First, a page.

A property developer who received millions in council funding to redevelop the home of English League Two football club Northampton Town has been banned from running companies for 10 years.

The ruling from the UK’s Insolvency Service relates to the long-running saga concerning PTS Academy Stadium, whose redevelopment project is yet to be completed. Howard Grossman has had his disqualification undertaking accepted by the Secretary of State.

Grossman’s 1ST Land Limited firm was incorporated in August 2013 to act as the contractor for Northampton Town. Grossman was appointed as the sole director of the company and between December 2013 and July 2014, 1ST Land received a balance of at least £6m (€6.8m/$7.8m) from the club to go towards the costs of redeveloping the stadium.

The club in-turn received the funds from the local authority – Northampton Borough Council. However, by January 2015, 1ST Land entered into administration following the petition of a creditor before entering into Creditors Voluntarily Liquidation in December 2015.

The Insolvency Service said that due to the high-profile nature of the administration and the significant amount of money involved, it partnered with Northamptonshire Police to carry out an investigation in the public’s interest into the collapse of 1ST Land and Grossman’s conduct while a director.

Investigators discovered that Grossman failed to ensure the company maintained adequate accounting records or delivered a sufficient amount of records to the administrators. As a result, the Service said it has been not possible to determine the exact nature of more than £5.6m worth of payments made to various parties from 1ST Land’s accounts.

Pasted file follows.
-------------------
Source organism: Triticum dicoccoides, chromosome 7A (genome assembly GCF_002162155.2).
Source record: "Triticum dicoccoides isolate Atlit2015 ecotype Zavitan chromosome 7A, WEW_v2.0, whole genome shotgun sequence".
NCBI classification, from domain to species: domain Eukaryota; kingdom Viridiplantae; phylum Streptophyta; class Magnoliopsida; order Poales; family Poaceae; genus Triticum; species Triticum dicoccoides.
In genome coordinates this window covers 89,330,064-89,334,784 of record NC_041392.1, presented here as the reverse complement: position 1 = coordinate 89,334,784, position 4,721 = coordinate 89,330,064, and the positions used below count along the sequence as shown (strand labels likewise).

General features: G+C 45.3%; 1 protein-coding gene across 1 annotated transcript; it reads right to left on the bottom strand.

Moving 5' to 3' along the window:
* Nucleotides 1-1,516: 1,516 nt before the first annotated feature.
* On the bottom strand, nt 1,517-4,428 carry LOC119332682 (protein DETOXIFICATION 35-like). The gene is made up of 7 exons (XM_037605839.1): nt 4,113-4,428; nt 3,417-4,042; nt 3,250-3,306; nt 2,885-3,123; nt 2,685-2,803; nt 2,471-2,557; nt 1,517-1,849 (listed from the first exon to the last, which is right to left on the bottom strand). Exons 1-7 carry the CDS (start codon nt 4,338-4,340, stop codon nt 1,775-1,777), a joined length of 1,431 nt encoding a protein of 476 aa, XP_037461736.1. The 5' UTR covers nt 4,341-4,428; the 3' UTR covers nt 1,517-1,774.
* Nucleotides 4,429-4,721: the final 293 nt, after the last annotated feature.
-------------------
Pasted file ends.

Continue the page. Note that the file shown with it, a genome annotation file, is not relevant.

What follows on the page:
One such payment concerns approximately £2.65m of transfers made to two separate third parties, whether they were made as loans, and under what terms. Another payment investigators were unable to establish was whether approximately £1.5m was paid to the benefit of Grossman, his family and other connected parties and whether such payments were treated as dividends.

Sue MacLeod, chief investigator for the Insolvency Service, said: “Howard Grossman, like all directors, had specific duties as a company director but he blatantly disregarded them.

“The company’s insufficiencies when it came to record keeping means that we are unable to determine the exact nature of payments worth millions of pounds of tax-payers money, who along with supporters of the football club are the real victims here.

“We have been able to secure a substantial ban for Howard Grossman and if he breaches his disqualification, he risks being sent to prison.”

Northamptonshire Police is continuing its nationwide investigation into the missing Northampton Borough Council loan money and is working with other prosecuting authorities to recover public funds.

The Northampton Chronicle & Echo newspaper said police have prepared files on roughly 30 individuals as part of the operation. The Grossman ban comes after former club directors Anthony and David Cardoza, along with David’s wife Christina, last month lost a civil case brought against them by the borough council.

Anthony was ordered to pay back £2.1m to the council, while David was ordered to compensate the authority for works carried out to his home.

A spokesman for Northampton Town Supporters Trust said: “The conduct of Howard Grossman as a director of 1st Land Ltd has had a lasting and detrimental effect on the town of Northampton, its council taxpayers, the football club and its supporters and we welcome the banning order brought about by the Insolvency Service.

“This news follows on from last week’s High Court judgement in which Northampton Borough Council was successful in its action against David and Anthony Cardoza in respect of their actions while directors of Northampton Town Football Club.

“Although the judgement ordering the repayment to the council of very significant sums of money will not benefit the football club, we are delighted for the taxpayers of Northampton.”

Image: Northampton Town